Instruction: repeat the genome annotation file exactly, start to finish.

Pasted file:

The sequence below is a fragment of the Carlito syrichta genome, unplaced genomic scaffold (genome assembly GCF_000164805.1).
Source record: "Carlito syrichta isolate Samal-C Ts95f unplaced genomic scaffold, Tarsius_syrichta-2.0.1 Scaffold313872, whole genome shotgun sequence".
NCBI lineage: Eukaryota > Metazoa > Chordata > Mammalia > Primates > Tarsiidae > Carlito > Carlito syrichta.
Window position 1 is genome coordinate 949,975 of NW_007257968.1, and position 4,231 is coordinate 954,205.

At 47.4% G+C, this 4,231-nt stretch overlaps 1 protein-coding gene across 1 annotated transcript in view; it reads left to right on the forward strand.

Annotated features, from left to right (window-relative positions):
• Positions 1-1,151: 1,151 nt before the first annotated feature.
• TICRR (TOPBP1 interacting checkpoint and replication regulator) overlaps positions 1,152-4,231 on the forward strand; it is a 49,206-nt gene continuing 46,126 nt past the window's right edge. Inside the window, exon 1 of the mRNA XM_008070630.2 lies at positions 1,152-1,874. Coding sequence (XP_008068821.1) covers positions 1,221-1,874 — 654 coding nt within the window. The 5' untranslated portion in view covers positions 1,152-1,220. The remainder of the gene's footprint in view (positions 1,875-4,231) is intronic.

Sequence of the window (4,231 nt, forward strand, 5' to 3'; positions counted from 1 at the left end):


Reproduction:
The sequence below is a fragment of the Carlito syrichta genome, unplaced genomic scaffold (genome assembly GCF_000164805.1).
Source record: "Carlito syrichta isolate Samal-C Ts95f unplaced genomic scaffold, Tarsius_syrichta-2.0.1 Scaffold313872, whole genome shotgun sequence".
NCBI lineage: Eukaryota > Metazoa > Chordata > Mammalia > Primates > Tarsiidae > Carlito > Carlito syrichta.
Window position 1 is genome coordinate 949,975 of NW_007257968.1, and position 4,231 is coordinate 954,205.

At 47.4% G+C, this 4,231-nt stretch overlaps 1 protein-coding gene across 1 annotated transcript in view; it reads left to right on the forward strand.

Annotated features, from left to right (window-relative positions):
• Positions 1-1,151: 1,151 nt before the first annotated feature.
• TICRR (TOPBP1 interacting checkpoint and replication regulator) overlaps positions 1,152-4,231 on the forward strand; it is a 49,206-nt gene continuing 46,126 nt past the window's right edge. Inside the window, exon 1 of the mRNA XM_008070630.2 lies at positions 1,152-1,874. Coding sequence (XP_008068821.1) covers positions 1,221-1,874 — 654 coding nt within the window. The 5' untranslated portion in view covers positions 1,152-1,220. The remainder of the gene's footprint in view (positions 1,875-4,231) is intronic.

Sequence of the window (4,231 nt, forward strand, 5' to 3'; positions counted from 1 at the left end):